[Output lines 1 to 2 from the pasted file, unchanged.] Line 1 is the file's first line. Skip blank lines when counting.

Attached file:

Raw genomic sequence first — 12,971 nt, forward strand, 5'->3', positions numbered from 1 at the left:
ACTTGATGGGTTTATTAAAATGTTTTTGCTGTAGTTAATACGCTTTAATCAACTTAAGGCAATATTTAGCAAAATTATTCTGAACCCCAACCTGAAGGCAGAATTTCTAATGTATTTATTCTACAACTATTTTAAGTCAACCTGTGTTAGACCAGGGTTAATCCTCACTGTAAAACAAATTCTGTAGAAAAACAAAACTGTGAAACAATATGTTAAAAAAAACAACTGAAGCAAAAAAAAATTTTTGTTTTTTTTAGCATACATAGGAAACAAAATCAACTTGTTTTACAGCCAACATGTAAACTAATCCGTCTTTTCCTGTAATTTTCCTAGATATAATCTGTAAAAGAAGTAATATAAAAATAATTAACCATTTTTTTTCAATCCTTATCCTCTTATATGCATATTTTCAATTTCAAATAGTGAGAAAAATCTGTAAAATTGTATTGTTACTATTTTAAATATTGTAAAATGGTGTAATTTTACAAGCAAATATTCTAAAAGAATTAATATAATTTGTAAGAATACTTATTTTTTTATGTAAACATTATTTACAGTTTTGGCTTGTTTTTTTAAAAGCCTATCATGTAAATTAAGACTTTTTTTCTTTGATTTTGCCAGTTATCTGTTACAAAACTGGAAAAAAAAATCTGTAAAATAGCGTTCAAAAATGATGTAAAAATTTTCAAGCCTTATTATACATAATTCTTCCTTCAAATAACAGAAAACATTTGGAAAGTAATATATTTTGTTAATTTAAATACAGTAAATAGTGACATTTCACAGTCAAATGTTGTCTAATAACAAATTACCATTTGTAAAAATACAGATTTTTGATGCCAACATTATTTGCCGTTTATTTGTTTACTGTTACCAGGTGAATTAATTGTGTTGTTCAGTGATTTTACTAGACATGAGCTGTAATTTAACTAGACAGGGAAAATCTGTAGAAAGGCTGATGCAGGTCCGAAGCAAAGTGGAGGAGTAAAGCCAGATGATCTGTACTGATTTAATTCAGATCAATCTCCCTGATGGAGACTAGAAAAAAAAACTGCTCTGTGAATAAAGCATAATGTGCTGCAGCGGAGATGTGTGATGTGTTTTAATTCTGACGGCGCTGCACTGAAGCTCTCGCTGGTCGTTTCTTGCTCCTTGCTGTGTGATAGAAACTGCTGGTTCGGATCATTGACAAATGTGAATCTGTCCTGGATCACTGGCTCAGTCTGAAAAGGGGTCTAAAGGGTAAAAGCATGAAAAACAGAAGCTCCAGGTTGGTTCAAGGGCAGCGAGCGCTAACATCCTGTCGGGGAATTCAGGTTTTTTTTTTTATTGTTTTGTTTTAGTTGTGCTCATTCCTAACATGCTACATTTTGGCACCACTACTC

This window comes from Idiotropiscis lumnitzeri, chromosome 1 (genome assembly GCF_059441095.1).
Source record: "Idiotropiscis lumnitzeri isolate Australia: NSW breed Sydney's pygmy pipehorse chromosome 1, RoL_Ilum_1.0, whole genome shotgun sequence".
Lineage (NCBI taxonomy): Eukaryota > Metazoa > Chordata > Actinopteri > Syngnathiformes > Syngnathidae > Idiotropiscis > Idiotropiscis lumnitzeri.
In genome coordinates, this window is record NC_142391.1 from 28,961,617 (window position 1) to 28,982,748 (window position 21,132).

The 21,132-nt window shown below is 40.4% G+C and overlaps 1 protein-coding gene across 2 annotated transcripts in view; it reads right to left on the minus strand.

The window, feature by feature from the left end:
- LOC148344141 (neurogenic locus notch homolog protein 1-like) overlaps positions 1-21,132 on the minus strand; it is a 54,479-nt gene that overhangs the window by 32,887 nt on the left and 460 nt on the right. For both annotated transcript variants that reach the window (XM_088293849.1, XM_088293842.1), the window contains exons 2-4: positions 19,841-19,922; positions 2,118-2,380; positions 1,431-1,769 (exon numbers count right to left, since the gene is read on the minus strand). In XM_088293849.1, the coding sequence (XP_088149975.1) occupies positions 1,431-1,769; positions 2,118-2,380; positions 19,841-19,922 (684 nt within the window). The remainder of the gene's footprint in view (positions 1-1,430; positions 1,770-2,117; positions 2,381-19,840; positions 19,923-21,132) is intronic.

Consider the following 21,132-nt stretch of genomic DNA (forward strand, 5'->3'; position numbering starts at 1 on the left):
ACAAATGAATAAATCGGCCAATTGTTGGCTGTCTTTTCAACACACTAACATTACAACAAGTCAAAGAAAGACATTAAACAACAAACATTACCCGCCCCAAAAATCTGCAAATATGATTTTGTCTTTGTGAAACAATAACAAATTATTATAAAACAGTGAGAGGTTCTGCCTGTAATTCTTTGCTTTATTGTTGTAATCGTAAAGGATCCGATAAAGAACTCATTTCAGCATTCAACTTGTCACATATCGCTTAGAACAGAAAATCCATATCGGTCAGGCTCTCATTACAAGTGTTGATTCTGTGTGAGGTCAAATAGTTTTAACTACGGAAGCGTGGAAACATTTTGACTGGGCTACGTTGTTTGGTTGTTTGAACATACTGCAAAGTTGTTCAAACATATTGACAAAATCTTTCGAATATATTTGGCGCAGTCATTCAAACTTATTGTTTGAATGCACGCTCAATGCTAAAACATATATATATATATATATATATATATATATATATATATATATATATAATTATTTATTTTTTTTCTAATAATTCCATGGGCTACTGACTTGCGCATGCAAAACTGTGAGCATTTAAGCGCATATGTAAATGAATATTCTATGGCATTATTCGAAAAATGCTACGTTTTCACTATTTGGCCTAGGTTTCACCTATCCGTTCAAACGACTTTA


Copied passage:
Raw genomic sequence first — 12,971 nt, forward strand, 5'->3', positions numbered from 1 at the left:
ACTTGATGGGTTTATTAAAATGTTTTTGCTGTAGTTAATACGCTTTAATCAACTTAAGGCAATATTTAGCAAAATTATTCTGAACCCCAACCTGAAGGCAGAATTTCTAATGTATTTATTCTACAACTATTTTAAGTCAACCTGTGTTAGACCAGGGTTAATCCTCACTGTAAAACAAATTCTGTAGAAAAACAAAACTGTGAAACAATATGTTAAAAAAAACAACTGAAGCAAAAAAAAATTTTTGTTTTTTTTAGCATACATAGGAAACAAAATCAACTTGTTTTACAGCCAACATGTAAACTAATCCGTCTTTTCCTGTAATTTTCCTAGATATAATCTGTAAAAGAAGTAATATAAAAATAATTAACCATTTTTTTTCAATCCTTATCCTCTTATATGCATATTTTCAATTTCAAATAGTGAGAAAAATCTGTAAAATTGTATTGTTACTATTTTAAATATTGTAAAATGGTGTAATTTTACAAGCAAATATTCTAAAAGAATTAATATAATTTGTAAGAATACTTATTTTTTTATGTAAACATTATTTACAGTTTTGGCTTGTTTTTTTAAAAGCCTATCATGTAAATTAAGACTTTTTTTCTTTGATTTTGCCAGTTATCTGTTACAAAACTGGAAAAAAAAATCTGTAAAATAGCGTTCAAAAATGATGTAAAAATTTTCAAGCCTTATTATACATAATTCTTCCTTCAAATAACAGAAAACATTTGGAAAGTAATATATTTTGTTAATTTAAATACAGTAAATAGTGACATTTCACAGTCAAATGTTGTCTAATAACAAATTACCATTTGTAAAAATACAGATTTTTGATGCCAACATTATTTGCCGTTTATTTGTTTACTGTTACCAGGTGAATTAATTGTGTTGTTCAGTGATTTTACTAGACATGAGCTGTAATTTAACTAGACAGGGAAAATCTGTAGAAAGGCTGATGCAGGTCCGAAGCAAAGTGGAGGAGTAAAGCCAGATGATCTGTACTGATTTAATTCAGATCAATCTCCCTGATGGAGACTAGAAAAAAAAACTGCTCTGTGAATAAAGCATAATGTGCTGCAGCGGAGATGTGTGATGTGTTTTAATTCTGACGGCGCTGCACTGAAGCTCTCGCTGGTCGTTTCTTGCTCCTTGCTGTGTGATAGAAACTGCTGGTTCGGATCATTGACAAATGTGAATCTGTCCTGGATCACTGGCTCAGTCTGAAAAGGGGTCTAAAGGGTAAAAGCATGAAAAACAGAAGCTCCAGGTTGGTTCAAGGGCAGCGAGCGCTAACATCCTGTCGGGGAATTCAGGTTTTTTTTTTTATTGTTTTGTTTTAGTTGTGCTCATTCCTAACATGCTACATTTTGGCACCACTACTC